A SCARBOROUGH councillor is urging people to think carefully when they chose greener options and avoid potential harm.
The news followed reports this week that recycled cardboard used for food packaging contain harmful chemicals which could be absorbed and ingested.
It was revealed that the packaging contained mineral oils – which are found in newspaper inks – and cereal companies including Jordans, Kellogg’s and Weetabix have all expressed concern about the issue.
This week Jordans confirmed that it had halted the use of recycled cardboard in its packaging while the other two companies were taking steps to reduce the level of oils.
Cllr Godfrey Allanson, a Conservative who represents the Hartford Ward, said he had been a committed environmentalist for the past 30 years but was concerned about long term effects.
He said: “We all want to recycle. I am passionate about recycling. We read a magazine or a newspaper and recycle to keep it out of landfill. But this news shows that we need to be very careful.”
Cllr Allanson added that he has seen the effects of climate change when he visited the Alps but it was also important to think carefully before inflicting unseen dangers onto future generations.
Research, led by Dr Koni Grob of the Food safety Laboratory in Zurich, has shown that the mineral oils could migrate into the food – even through an inner bag. And in some cases the mineral oils present were between 10 and 100 times higher than the regulation limit for foodstuffs such as cereals, pasta and rice.
Scarborough Council introduced its current blue bin recycling collection in 2007 and items which can be collected include newspapers, magazines and cardboard.
Harry Briggs, the council’s recycling and waste enforcement manager, said that recent reports were unlikely to change the current arrangements.
He said: “Scarborough Council collects many thousands of tonnes of paper and card each year to be recycled, this material is made into a variety of products and packaging, much of which is for non-foodstuffs.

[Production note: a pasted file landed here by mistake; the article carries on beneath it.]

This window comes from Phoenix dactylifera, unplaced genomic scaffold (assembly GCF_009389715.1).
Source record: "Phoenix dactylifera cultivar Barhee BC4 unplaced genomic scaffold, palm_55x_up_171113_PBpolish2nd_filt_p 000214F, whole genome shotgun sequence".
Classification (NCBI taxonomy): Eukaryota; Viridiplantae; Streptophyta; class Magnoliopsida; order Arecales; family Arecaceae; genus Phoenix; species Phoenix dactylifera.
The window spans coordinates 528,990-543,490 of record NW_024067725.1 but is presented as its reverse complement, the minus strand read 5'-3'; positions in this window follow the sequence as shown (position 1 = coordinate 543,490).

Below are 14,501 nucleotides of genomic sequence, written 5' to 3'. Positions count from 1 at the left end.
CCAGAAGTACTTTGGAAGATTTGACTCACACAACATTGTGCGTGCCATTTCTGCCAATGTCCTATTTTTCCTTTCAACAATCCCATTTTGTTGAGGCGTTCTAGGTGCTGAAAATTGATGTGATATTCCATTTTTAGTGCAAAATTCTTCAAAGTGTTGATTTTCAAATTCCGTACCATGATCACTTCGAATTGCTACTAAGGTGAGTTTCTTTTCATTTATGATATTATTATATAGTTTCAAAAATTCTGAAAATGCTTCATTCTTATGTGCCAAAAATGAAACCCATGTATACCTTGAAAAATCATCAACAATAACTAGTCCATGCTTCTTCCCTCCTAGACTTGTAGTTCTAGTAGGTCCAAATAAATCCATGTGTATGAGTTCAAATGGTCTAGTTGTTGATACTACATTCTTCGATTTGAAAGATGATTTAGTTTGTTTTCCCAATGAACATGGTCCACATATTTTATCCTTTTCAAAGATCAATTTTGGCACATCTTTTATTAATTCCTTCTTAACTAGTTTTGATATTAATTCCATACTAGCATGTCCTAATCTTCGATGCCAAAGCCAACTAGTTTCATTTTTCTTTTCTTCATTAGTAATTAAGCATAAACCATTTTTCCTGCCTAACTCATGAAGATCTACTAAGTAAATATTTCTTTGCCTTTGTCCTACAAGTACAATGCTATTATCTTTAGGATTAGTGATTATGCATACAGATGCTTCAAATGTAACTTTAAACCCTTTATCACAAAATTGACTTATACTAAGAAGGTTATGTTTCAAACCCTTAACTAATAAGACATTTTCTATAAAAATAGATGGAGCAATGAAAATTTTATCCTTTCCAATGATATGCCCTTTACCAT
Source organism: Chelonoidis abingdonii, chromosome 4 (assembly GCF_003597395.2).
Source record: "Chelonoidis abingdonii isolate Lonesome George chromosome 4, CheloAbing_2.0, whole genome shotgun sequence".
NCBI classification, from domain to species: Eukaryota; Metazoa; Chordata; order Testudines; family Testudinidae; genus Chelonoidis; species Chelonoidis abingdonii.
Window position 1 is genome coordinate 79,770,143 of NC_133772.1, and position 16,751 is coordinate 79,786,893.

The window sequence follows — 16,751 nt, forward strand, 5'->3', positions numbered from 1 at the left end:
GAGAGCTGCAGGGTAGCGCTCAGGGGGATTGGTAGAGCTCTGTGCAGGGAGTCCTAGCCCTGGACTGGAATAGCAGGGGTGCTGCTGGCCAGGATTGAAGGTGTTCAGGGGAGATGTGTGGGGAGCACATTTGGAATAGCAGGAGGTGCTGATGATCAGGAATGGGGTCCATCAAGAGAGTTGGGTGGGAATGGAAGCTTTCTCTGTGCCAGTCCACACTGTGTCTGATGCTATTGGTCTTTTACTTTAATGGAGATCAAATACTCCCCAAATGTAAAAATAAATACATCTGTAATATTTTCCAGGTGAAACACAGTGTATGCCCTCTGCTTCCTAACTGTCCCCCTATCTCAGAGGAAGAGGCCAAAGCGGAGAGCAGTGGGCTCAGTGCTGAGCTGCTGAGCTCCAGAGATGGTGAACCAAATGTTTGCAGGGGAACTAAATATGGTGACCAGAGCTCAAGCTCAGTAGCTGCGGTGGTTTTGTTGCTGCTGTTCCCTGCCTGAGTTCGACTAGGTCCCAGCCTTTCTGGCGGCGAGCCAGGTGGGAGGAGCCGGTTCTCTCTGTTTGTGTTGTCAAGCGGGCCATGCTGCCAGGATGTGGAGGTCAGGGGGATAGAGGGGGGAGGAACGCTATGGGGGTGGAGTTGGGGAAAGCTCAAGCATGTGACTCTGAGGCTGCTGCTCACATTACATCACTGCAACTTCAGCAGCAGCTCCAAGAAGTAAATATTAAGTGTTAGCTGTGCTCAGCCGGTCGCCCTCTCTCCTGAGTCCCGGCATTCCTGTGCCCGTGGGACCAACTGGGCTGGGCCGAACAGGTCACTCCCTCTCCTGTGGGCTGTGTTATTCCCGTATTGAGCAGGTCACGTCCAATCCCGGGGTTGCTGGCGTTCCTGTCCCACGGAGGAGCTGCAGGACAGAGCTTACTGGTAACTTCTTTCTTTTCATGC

“Should the industry seek to alter the balance of recycled content in food packaging then I’m confident another area of the packaging industry will increase it’s recycled percentage.
“There is insufficient virgin material to supply the whole packaging industry so it is likely that as one area reduces the amount used another will increase.
“It may affect prices longer term however prices are variable currently due to the global economic slowdown.”
Cllr Allanson said that he was also concerned about other green issues such as low energy lightbulbs and renewable energy.
He said: “I am concerned about climate change and using less energy. It is about the use of the earth’s resources.
“But if you are an elderly person or a young person with a family are they in danger or does it cost more money?”
He added that the European legislation governing the compulsory introduction of low energy light bulbs did not come into effect for four more years and that the UK had rushed ahead with the policy.
“I’ve had a 100W equivalent bulb which had a claim on the packet that it would last for 15 years – I’ve had three in the past eight years,” he said.
And he said that the low energy bulbs cost a lot more than standard bulbs making them a difficult purchase for pensioners or struggling families. He said: “At a supermarket you could buy a pack of for standard bulbs for £1.50 compared with £2.50 for one of the low energy equivalent bulbs.”
Cllr Allanson said that low energy bulbs also contained high levels of mercury which needed to be disposed of correctly.
He said that, according to the German Federal Environment Agency, if a low energy bulb broke it would produce mercury which was 20 times higher than safe guidelines. “The mercury bulbs are dangerous, expensive and inefficient. LED bulbs are a better alternative,” he said.
Cllr Allanson highlighted the issue of windfarms and said that they were not used effectively. “They are being built because energy companies get substantial grants. They cause all sorts of problems in the countryside,” he said.
“During November and December, when it was the coldest it had been for a number of years, there wasn’t one megawatt generated through wind power. The conventional power stations were working flat out and we had to buy power from – which would probably have been generated through nuclear power.
“I have no problem with a farmer having a couple of turbines to generate energy for himself but vast windfarms that are not producing anything I do have a problem with.”